icon bookmark-bicon bookmarkicon cameraicon checkicon chevron downicon chevron lefticon chevron righticon chevron upicon closeicon v-compressicon downloadicon editicon v-expandicon fbicon fileicon filtericon flag ruicon full chevron downicon full chevron lefticon full chevron righticon full chevron upicon gpicon insicon mailicon moveicon-musicicon mutedicon nomutedicon okicon v-pauseicon v-playicon searchicon shareicon sign inicon sign upicon stepbackicon stepforicon swipe downicon tagicon tagsicon tgicon trashicon twicon vkicon yticon wticon fm
19 Dec, 2021 18:00

Sensitive UK police data leaked by ‘Russian hackers’ – media

Sensitive UK police data leaked by ‘Russian hackers’ – media

A cache of sensitive information has been reportedly stolen and leaked by a group of cyber criminals, described by the media as ‘Russian hackers’, from a tech provider working with British law enforcement.

The breach took place in October, when tech provider Dacoll came under a phishing attack, the Daily Mail on Sunday reported. The IT company is contracted to handle highly-sensitive material, including access to the police national computer (PNC).

The cyber-criminal group Clop is believed to have gained access to the PNC data, holding records and personal data of some 13 million people, according to the outlet. The hacker group, believed to be of Russian origins, has attacked multiple high-profile targets lately, with Canada-based aircraft maker Bombardier and US-based tech company Accellion believed to be among its victims.

The data stolen from Dacoll includes images of motorists, apparently taken from the national Automatic Number Plate Recognition (ANPR) system, namely close-up images of speeding drivers. It was not immediately clear what other data might have been stolen by the hackers.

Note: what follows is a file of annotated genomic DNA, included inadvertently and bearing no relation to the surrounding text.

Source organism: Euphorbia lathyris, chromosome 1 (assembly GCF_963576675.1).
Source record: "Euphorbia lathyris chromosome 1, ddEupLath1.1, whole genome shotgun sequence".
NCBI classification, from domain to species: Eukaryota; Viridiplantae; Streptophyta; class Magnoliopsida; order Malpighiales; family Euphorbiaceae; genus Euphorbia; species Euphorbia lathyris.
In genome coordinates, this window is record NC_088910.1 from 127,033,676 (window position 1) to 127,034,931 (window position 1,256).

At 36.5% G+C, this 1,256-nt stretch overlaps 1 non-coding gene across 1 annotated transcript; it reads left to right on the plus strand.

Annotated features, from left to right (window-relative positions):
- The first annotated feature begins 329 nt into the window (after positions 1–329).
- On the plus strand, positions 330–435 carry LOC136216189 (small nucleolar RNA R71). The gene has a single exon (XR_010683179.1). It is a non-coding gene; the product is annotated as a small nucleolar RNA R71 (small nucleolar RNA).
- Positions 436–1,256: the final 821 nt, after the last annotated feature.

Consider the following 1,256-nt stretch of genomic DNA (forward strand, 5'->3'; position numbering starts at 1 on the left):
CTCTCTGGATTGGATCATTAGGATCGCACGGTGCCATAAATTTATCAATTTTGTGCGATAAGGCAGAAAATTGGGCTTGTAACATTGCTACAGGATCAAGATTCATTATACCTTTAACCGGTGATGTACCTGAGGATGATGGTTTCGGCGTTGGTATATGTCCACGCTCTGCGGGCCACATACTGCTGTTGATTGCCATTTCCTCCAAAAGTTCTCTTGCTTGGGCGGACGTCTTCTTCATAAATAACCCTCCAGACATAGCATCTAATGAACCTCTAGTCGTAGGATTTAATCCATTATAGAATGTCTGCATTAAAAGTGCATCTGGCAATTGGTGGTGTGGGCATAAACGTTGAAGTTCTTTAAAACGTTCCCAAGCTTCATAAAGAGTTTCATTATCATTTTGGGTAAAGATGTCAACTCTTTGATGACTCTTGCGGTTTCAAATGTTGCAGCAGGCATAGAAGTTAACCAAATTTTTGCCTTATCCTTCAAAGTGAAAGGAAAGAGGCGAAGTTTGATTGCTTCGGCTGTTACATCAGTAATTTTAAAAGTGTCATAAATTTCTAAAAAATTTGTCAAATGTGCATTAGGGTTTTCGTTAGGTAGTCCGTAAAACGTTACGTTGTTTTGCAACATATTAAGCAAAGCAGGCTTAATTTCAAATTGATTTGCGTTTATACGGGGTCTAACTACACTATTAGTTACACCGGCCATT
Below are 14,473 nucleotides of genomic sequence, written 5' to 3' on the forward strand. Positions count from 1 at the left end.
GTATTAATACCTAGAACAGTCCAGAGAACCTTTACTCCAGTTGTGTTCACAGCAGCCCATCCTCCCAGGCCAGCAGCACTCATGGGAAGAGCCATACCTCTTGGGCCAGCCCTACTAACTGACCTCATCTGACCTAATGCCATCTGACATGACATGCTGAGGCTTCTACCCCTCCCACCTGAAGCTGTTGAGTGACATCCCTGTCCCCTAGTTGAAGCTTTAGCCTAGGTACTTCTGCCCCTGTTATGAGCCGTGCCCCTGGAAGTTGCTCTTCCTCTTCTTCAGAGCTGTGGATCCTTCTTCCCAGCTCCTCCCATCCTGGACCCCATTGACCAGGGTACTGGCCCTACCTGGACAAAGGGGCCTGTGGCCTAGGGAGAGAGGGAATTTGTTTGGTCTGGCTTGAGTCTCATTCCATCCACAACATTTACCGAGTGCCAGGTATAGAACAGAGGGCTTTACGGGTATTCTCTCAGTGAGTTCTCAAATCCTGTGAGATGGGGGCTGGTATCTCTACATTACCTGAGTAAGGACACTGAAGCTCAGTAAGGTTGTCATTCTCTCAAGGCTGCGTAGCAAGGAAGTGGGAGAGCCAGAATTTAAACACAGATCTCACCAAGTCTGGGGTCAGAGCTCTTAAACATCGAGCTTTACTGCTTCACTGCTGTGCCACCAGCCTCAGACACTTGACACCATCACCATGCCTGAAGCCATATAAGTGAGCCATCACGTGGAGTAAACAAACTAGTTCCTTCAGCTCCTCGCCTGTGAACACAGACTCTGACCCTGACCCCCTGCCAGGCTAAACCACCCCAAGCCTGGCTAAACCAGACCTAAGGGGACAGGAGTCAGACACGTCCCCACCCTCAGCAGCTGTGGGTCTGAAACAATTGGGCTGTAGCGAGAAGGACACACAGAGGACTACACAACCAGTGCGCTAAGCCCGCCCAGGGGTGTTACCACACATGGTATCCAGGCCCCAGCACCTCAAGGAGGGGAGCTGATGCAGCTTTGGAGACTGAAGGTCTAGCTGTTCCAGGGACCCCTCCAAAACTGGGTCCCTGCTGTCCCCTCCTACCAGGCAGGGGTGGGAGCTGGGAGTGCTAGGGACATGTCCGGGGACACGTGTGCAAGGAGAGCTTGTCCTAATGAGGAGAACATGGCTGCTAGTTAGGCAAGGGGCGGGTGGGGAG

After the breach, Clop is said to have demanded ransom from the company. The demand was apparently refused, with the group reportedly leaking some of the data it obtained onto the dark web, as well as threatening to leak more if their demands were not met. The tech provider refused to reveal the scale of ransom demanded, trying to downplay the scale of the breach.

“We can confirm we were the victims of a cyber incident on October 5,” Dacoll said in a statement as quoted by the Daily Mail. “We were able to quickly return to our normal operational levels. The incident was limited to an internal network not linked to any of our clients’ networks or services.”

The breach has been also acknowledged by the British authorities, with the National Crime Agency stating that it has been aiding its investigation. “The agency is aware of an incident affecting Dacoll and we are supporting the investigation,” the agency stated.

Another government body, the National Cyber Security Centre confirmed the incident as well, stating that it has been working to “fully understand and mitigate any potential impact” of the data breach.